by Anne McCaffrey

Del Rey


384pp/$25.00/April 2001

The Skies of Pern
Cover by Les Edwards

Reviewed by Steven H Silver

The Skies of Pern, the latest in Anne McCaffrey's dragonriders series, is made up of several stories which intersect with each other several times, but never fully come together.  The main thread of the story is the growing role of F'lessan, the bronze dragonrider whose parents, F'lar and Lessa, started the entire series more than thirty year ago.  In addition to flying against Thread, F'lessan has a budding romance with the green dragonrider Tai, is looking ahead to what he will do after the end of Threadfall, and taking an active role in saving Pern from a variety of dangers.  The other major plot concerns Shankolin, an escapee from the Mines of Crom who is a member of the Abominator sect which wishes Pern to renounce the innovations of Aivas and return to the more traditional ways.  While McCaffrey does manage to tie these characters together at times, for the most part the stories remain separate, which is at once a strength and a weakness to The Skies of Pern.

Shankolin is one of the most intriguing characters McCaffrey has introduced to this world recently.  Although he disagrees with the majority of McCaffrey's characters, and thus is cast as a villain, he is one of the few villains who has the ability to gather a group of followers and organize them into a coherent unit.  Furthermore, Shankolin has a philosophical goal in The Skies of Pern which gives him something to aim for, the destruction of everything inspired by Aivas, rather than merely the self-interest which so often seems to be at the heart of McCaffrey's troublemakers.  Unfortunately, McCaffrey doesn't spend enough time following Shankolin's activities, although she does set up a situation for future novels which follow the predations of the Abominators.

The majority of the novel follows F'lessan, the son of F'lar and Lessa.  With the reputation of a rake, F'lessan does not impress Tai when they first meet, but he continues to pursue her throughout the book, eventually battling his way through her reserve.  Tai, apparently, harbors emotional secrets which are more serious than many of the problems McCaffrey's characters must contend with in the Pern novels.  Although McCaffrey hints about these problems, there is no real in depth study of them and Tai's attempts to overcome the emotional scars of her past seem to be cursory at best.  F'lessan is also given the opportunity to demonstrate that he has the same sense of duty which seems to run in his family.  Seen by many as flighty for his obsession with the one-time holding of Honshu on the Southern continent, when Pern is threatened by an asteroid strike, he shows all of Pern what he and his dragon can do.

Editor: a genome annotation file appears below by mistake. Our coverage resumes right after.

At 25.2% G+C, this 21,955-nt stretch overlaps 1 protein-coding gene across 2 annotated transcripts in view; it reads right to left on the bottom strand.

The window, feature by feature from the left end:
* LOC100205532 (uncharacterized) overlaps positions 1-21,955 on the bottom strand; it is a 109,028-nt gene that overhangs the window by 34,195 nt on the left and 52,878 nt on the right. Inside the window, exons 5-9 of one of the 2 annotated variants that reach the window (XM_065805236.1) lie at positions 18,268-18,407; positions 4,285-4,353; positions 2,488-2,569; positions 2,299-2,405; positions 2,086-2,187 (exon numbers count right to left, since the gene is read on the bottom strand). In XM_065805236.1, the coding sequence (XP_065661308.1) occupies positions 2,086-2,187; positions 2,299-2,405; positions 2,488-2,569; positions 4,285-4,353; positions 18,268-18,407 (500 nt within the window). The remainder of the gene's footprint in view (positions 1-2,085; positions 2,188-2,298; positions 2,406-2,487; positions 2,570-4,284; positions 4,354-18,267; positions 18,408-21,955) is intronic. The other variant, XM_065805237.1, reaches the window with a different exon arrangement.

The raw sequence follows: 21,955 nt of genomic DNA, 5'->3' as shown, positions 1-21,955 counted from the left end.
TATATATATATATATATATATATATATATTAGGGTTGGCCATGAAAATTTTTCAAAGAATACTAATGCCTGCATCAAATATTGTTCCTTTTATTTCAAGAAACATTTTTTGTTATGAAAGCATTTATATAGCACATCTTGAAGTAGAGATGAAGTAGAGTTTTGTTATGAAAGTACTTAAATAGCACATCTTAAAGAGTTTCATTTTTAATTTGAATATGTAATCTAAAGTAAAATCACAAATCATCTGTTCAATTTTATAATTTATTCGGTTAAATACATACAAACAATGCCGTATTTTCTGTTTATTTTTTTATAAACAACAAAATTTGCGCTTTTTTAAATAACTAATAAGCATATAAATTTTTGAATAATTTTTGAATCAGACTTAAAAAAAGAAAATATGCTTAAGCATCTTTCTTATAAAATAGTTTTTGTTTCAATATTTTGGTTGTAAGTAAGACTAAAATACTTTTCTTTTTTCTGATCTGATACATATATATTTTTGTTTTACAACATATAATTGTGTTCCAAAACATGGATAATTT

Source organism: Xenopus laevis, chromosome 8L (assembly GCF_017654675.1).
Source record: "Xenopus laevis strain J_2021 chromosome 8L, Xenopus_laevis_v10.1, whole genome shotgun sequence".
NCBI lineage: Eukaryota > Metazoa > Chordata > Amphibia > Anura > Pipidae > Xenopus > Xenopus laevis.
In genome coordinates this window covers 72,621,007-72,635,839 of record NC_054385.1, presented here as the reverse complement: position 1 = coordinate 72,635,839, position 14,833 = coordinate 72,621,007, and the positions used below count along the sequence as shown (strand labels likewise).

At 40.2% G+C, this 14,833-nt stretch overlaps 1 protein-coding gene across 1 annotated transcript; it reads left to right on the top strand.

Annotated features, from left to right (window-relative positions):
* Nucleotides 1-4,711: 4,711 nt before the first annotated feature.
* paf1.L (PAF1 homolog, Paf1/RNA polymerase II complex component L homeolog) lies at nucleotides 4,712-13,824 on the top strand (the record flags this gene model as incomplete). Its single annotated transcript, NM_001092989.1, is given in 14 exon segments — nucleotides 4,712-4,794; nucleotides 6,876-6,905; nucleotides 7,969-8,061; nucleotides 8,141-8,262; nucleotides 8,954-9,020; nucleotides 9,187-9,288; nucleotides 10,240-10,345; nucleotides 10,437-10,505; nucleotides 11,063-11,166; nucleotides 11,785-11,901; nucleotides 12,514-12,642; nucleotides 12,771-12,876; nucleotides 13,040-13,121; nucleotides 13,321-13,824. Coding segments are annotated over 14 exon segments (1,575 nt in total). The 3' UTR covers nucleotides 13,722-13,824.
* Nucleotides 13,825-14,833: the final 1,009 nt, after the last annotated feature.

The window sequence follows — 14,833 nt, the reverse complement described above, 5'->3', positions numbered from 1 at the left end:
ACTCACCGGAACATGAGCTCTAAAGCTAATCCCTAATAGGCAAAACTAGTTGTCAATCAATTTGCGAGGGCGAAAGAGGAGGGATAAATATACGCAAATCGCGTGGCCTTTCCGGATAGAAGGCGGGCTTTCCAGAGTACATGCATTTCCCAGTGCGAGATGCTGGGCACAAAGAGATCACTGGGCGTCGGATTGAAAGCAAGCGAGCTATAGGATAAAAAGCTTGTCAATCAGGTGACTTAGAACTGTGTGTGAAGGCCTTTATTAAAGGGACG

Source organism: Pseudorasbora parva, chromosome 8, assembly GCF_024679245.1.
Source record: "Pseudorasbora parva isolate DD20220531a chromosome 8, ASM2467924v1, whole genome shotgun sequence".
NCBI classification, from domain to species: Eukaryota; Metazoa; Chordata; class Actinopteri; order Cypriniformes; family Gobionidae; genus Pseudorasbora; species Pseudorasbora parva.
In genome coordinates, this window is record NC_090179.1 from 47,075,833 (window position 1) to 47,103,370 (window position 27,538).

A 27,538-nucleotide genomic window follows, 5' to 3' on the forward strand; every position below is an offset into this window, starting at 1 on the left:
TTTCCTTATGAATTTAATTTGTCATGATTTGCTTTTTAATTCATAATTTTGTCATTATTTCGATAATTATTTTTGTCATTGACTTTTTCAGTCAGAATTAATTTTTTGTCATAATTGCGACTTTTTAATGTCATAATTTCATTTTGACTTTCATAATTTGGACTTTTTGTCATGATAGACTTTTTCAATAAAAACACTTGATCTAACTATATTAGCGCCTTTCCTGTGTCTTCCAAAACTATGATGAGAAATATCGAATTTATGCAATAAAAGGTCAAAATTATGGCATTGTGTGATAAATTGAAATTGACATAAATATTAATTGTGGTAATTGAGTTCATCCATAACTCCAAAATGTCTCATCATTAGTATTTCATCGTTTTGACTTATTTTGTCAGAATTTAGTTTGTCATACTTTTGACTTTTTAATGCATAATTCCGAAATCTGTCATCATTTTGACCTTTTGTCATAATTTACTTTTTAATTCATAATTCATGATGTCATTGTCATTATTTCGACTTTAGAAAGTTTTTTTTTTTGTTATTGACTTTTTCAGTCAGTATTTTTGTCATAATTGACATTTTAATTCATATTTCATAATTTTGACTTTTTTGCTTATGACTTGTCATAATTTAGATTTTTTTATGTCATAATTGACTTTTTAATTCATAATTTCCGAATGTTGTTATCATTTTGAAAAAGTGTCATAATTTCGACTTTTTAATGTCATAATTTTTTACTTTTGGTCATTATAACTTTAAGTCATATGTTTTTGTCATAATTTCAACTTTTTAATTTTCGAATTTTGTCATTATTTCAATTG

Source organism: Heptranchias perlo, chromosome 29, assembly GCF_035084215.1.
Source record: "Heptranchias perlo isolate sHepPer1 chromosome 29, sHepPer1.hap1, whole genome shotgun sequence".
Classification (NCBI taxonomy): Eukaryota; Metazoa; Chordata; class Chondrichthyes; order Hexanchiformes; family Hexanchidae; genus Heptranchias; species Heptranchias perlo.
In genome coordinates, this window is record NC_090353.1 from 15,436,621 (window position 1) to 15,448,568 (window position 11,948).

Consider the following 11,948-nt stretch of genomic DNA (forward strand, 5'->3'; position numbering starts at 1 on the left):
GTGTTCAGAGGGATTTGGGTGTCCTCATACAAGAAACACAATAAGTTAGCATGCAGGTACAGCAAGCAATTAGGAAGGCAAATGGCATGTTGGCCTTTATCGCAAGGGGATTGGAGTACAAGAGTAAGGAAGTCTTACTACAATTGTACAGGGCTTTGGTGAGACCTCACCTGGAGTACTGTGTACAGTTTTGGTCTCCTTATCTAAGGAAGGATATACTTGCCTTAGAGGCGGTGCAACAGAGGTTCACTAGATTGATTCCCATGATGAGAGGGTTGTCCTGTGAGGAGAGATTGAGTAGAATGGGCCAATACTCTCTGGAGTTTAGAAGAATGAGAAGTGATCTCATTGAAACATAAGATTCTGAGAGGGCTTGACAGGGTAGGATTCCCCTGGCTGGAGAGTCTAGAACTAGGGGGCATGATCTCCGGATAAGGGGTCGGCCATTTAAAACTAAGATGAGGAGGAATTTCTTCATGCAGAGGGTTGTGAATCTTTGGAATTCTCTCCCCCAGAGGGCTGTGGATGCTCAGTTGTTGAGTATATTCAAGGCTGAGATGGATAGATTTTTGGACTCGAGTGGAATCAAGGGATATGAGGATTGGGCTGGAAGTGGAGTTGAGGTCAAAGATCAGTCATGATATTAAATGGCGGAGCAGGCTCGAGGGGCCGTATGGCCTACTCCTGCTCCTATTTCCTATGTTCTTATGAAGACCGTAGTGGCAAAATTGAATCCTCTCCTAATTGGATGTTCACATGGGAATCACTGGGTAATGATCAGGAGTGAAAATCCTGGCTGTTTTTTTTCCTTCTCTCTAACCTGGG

In All the Weyrs of Pern (1991), McCaffrey managed to end the future threat of Thread to the inhabitants of Pern.  F'lessan and the other dragonriders, therefore, must figure out their own futures when they are no more needed to fight Thread as was perceived at the beginning of the story "Weyr Search" (1967), which began the series.  McCaffrey seems to be using The Skies of Pern to increase the dragons' abilities so they will have an occupation after the current, and final, Pass is concluded in addition to providing Pern with further threats which only the dragons and their riders can overcome.  Unfortunately, to do this, McCaffrey needs to provide the Pernese with technology and understanding faster than seems reasonably possible.  The Abominators are Pern's answer to the changes which are occurring so rapidly that the Pernese culture has no time to accommodate those changes.

Many of the changes McCaffrey has introduced in recent Pern novels, from the dolphins in Dolphins of Pern (1994) to the runners in "Runner of Pern" (1998) have revitalized McCaffrey's world by adding actual new dimensions for McCaffrey to examine rather than merely looking at the same themes over.  The Skies of Pern continues to add to the richness of the planet by providing Pern with predatory felines who can, under the right circumstances endanger a dragon, asteroid strikes and the beginning of the opening of the heretofore unexamined Western continent.  At the same time, the Southern Continent remains largely unexamined and McCaffrey can continue to look at the role of technology on the people and culture of Pern.

While The Skies of Pern is a complete novel, it clearly relies on the characters and activities McCaffrey has previously chronicled to be completely enjoyed and understood.  Furthermore, although many of the specific plotlines McCaffrey introduces come to an end before the novel does, she includes hints of conflicts and plots to be followed in the future.  The Skies of Pern is typical of many of the novels in the series in its treatment of heroes and villains, and will appeal to the myriad fans of the dragonriders and Pern.  It further helps to revitalize the series in a way which the books have definitely needed in the past few years and leaves the reader wanting to know what happens next.

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